Comment: I changed my mind

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I changed my mind

At first I agreed with you, but after giving it some thought I changed my mind.

If the current registrants just sat on the domain and did nothing with it except demand money I'd side with them.

> What if the site owner's name were also Ron Paul?

But it isn't.

If the owners were using the domain for a completely different purpose, I'd side with them. Look at the etoy.com case. That disgusts me.

Basically, if the owners of ronpaul.com weren't selling Ron Paul merchandise then I'd side with them. If they were just making commentary about Ron Paul either positive or negative I'd side with them. But what they are doing is selling Ron Paul branded products and the rules of the .COM namespace say that's not OK and they willingly agreed to those terms before they paid $25,000 to acquire the domain.

> A domain is a piece of real estate.

No, it isn't. It's a piece of namespace. It's address space. It's like a phone number, not like a plot of land.

> It's not that unique a name.

I'm not so sure I support the concept of copyright, but I do support the concept of trade mark.

Look at it this way: If someone got McDonalds.com first and wants a million bucks from the fast food restaurant in exchange for it, that's fine. If they start selling things they claim to be McDonanld's products, that's no longer OK. That's tricking people into buying what they think is McDonald's, but is really some substitute.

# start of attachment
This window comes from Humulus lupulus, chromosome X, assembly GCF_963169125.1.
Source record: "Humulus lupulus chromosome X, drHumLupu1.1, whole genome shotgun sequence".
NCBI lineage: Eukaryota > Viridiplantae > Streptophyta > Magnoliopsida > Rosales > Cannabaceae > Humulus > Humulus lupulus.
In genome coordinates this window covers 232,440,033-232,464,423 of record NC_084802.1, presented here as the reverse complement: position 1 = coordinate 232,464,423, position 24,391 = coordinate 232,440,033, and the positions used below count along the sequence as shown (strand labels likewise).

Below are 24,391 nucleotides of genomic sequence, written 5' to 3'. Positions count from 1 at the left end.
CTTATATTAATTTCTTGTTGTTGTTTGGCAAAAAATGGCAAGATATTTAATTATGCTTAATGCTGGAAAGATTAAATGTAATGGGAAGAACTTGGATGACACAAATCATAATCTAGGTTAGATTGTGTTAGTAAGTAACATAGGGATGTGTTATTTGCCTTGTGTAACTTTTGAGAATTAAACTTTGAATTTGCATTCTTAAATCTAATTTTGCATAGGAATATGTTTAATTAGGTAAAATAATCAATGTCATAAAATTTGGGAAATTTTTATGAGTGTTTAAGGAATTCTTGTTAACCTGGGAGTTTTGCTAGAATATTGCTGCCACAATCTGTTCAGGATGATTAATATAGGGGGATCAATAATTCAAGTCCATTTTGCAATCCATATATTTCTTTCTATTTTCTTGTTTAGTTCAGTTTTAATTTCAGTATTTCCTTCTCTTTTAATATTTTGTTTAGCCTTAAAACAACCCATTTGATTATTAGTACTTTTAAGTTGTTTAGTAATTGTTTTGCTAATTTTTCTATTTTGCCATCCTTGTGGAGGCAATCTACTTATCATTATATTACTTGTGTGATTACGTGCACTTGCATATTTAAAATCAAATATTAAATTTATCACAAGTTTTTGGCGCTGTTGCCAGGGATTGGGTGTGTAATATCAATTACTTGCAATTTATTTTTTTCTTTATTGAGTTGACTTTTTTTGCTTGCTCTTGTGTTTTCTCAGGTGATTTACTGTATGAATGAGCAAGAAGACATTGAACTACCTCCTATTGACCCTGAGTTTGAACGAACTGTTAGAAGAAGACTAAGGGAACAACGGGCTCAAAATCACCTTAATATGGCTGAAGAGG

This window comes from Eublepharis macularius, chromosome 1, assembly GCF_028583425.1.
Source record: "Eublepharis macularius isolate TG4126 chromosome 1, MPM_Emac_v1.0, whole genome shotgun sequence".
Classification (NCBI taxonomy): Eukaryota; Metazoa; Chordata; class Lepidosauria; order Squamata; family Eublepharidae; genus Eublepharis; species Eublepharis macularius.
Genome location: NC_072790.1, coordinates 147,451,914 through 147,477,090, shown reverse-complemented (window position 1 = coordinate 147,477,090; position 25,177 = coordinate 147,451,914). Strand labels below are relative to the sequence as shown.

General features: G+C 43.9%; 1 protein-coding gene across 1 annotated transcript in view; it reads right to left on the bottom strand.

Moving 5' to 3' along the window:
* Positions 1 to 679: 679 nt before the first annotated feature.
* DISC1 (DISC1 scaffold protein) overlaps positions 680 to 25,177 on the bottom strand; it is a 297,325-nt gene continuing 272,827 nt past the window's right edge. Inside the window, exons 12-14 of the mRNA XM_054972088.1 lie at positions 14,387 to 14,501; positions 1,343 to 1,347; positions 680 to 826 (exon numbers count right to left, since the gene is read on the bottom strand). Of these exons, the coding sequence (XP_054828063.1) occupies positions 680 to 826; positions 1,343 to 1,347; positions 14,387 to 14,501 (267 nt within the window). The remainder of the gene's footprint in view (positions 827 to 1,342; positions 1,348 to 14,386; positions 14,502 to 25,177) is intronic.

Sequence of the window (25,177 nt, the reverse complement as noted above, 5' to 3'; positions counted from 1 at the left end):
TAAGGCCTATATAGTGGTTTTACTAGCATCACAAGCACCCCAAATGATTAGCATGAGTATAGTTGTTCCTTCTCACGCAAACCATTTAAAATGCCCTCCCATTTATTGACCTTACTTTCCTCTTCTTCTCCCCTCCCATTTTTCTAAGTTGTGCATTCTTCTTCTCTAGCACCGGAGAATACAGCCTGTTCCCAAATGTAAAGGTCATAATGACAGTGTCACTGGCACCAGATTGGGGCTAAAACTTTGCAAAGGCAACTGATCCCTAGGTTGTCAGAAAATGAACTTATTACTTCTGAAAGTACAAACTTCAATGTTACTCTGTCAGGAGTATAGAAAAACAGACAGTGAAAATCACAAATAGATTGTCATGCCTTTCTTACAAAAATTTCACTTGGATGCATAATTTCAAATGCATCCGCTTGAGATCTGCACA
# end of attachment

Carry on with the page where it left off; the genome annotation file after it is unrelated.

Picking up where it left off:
If ronpaul.com were being used for something other than selling Ron Paul the politician from Texas branded merchandise that would be perfectly fine. Ron Paul the politician from Texas would have no claim to the domain on the basis of trade mark.

> If disgruntled buyers are allowed to sue sellers for asking high prices under the misguided notion that it is the buyer who sets the price for the seller's property, then the world will go completely topsy-turvy.

That's not what's going on here. If you were allowed to sell products and say those products were made by me, then the world really would go topsy-turvy.

> Ron Paul is basically engaging in a variation of eminent domain where the government takes someone else's property and pays them for it at a price the government sets itself.

No, he's asking for the maintainer of the address space to enforce the rules that those who received allocations within the address space voluntarily agreed to when applying for such allocations.

Regardless of what happens, Ron Paul will not be given the web site itself.

> Does he also have automatic ownership of RonPaul.net? How about RonPaul.me? RonPaul.org? RonPaul.co? RonPaul.tv?

No, it depends on the rules set forth by the organizations that allocate address space under .me .org .co and .tv.

> The more you think about the ridiculous of Ron Paul's assault on this guy through the courts, the more outraged we all should be.

As if a man who's famous for saying "No" to far more powerful men than us, when no was was even paying any attention to him, will care.